Celebrating Black History Month | A Profile of Former NBOME Board Member, Dr. William G. Anderson, DO
As we mark the end of Black History Month 2019, we are reminded of the many men and women of color who, with a passion for people and community, contribute their talents to the practice and evolution of osteopathic medicine. Among the many influential voices and thought leaders in our field, the name William G. Anderson, DO, is certainly a stand out. We would like to take this opportunity to recognize his advocacy of the profession and his role in the Civil Rights Movement.
Dr. Anderson, a professor of surgery and senior advisor to the dean at the Michigan State University College of Osteopathic Medicine (MSU-COM), holds the distinction of being the first African American on the American Osteopathic Association Board of Trustees and served as the president of the American Osteopathic Association in 1994 and 1995. He also served as associate dean of the Kirksville College of Osteopathic Medicine and as clinical professor of osteopathic surgery at MSU-COM. Dr. Anderson was an active member of the NBOME Board of Directors from 2003 through 2014 and was member of its Executive Committee from 2007 to 2010.
Born in Americus, Georgia, in 1927, Dr. Anderson attended Des Moines University College of Osteopathic Medicine. In Albany, Georgia, he was prevented from treating patients because of segregationist policies in 1957. In response, he founded and became the first president of the Albany Movement, which worked to register African American voters and devised ways to end racial segregation. With this achievement, Dr. Anderson became a pioneer in the Civil Rights Movement and was a personal friend and colleague of Dr. Martin Luther King, Jr. A member of the Physicians for Social Responsibility, he is a frequent speaker on osteopathic medicine and civil rights topics. In 2014, the MSU-COM’s award-winning civil rights lecture series was renamed as the “Dr. William G. Anderson Lecture Series: Slavery to Freedom,” which continues through this year – sadly, the final year of the series.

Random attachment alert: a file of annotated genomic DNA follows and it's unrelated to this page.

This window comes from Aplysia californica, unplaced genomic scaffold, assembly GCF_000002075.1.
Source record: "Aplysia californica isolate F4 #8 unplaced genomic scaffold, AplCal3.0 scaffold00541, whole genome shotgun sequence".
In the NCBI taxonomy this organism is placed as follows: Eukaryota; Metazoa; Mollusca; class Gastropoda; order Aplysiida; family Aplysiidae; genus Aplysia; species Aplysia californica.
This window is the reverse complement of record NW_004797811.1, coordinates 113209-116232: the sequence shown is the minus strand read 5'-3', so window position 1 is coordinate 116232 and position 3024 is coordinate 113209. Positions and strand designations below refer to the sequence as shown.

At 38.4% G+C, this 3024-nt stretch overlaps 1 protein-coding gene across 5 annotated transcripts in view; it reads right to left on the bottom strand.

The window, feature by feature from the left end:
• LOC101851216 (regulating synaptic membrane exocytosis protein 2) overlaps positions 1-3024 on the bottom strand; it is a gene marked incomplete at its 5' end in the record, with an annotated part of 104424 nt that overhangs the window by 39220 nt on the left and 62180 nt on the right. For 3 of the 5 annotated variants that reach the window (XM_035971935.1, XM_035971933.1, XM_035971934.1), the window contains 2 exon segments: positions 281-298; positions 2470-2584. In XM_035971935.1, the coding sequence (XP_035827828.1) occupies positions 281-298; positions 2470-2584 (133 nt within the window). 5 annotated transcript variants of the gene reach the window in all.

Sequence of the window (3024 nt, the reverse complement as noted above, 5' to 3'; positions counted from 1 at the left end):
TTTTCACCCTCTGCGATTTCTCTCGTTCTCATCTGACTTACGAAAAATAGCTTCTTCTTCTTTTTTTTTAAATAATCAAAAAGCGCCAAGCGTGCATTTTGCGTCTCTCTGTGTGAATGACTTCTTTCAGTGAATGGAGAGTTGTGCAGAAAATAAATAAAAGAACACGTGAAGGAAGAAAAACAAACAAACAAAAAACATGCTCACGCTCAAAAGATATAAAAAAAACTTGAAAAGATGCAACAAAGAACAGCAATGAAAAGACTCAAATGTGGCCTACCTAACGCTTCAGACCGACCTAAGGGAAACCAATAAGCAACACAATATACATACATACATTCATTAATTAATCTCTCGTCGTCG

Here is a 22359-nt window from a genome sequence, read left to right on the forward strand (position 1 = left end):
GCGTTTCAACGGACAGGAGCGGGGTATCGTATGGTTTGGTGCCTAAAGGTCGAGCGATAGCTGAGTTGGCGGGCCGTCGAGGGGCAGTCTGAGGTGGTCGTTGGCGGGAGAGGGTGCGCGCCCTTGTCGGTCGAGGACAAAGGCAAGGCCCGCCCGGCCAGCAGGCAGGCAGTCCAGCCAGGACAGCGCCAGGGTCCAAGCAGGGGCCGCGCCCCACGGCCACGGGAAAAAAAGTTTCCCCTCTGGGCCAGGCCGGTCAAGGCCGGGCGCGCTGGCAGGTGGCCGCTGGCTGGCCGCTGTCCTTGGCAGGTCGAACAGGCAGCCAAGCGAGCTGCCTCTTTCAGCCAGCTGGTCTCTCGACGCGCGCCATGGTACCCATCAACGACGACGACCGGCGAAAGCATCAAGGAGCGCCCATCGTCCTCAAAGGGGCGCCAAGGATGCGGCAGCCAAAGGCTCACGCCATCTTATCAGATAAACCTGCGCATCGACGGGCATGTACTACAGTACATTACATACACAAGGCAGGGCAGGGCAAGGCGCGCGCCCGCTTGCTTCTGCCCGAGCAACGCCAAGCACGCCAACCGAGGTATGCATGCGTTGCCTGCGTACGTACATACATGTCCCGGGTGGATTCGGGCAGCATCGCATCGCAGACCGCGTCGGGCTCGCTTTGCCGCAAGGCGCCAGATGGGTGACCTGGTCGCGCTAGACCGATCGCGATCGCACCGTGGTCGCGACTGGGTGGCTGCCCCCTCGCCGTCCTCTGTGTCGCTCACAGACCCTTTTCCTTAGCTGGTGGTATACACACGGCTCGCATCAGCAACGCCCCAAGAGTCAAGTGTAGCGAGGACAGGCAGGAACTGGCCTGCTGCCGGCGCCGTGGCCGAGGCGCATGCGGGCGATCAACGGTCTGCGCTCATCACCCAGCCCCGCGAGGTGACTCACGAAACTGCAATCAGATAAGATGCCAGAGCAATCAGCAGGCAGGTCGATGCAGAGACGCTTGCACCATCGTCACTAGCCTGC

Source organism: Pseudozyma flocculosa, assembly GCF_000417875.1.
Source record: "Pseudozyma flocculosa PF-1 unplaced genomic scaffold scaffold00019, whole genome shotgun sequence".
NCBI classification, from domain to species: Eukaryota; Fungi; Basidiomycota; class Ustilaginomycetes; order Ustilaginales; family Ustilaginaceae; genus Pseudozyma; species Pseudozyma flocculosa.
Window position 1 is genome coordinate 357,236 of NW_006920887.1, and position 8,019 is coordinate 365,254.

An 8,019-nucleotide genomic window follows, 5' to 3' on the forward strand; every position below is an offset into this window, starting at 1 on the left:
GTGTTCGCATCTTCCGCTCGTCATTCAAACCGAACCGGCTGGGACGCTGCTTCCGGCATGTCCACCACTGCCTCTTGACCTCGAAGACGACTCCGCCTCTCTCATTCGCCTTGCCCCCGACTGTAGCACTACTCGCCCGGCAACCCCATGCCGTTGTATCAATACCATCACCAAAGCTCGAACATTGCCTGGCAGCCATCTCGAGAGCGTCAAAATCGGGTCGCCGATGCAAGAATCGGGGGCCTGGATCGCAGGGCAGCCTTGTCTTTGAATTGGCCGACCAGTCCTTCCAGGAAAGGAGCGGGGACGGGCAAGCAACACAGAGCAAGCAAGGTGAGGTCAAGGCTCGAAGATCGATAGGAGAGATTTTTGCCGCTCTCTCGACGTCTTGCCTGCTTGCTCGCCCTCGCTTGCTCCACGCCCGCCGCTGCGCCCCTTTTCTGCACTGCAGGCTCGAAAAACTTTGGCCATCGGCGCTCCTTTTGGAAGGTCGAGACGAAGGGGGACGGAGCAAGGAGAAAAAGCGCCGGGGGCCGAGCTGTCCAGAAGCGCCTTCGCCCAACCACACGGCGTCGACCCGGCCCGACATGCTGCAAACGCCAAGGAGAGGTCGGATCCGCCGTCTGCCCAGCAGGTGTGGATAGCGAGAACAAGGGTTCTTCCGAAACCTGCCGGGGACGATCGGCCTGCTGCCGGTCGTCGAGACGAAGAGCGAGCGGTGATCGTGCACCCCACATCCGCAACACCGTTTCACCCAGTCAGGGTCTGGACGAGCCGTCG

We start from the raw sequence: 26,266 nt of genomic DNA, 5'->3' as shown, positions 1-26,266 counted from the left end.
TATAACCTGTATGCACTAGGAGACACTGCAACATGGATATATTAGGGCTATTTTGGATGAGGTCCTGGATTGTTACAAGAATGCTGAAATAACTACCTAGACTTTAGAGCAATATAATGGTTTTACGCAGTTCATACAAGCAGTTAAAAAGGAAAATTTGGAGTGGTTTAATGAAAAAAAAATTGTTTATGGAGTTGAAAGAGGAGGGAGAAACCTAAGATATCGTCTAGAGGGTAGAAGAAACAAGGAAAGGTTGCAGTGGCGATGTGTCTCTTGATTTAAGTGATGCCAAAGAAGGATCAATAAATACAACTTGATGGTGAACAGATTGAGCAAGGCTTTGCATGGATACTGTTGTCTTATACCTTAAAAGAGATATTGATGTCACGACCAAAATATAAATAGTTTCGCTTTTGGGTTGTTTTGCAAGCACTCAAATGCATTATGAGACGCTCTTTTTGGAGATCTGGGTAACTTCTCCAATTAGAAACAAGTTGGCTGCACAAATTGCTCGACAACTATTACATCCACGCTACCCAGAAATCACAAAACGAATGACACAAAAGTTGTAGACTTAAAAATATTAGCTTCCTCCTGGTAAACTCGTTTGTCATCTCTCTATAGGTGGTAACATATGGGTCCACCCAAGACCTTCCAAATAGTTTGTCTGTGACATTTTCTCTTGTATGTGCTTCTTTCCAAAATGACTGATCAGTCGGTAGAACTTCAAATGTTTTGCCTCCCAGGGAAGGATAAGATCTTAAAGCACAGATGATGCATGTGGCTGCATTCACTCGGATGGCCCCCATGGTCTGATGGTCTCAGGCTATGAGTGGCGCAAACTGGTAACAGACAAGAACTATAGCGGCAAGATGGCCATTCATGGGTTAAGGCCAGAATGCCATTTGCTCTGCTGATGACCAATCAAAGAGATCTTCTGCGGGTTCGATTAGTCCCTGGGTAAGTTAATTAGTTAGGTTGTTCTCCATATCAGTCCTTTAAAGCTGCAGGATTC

For more on this year’s lecture series, click here.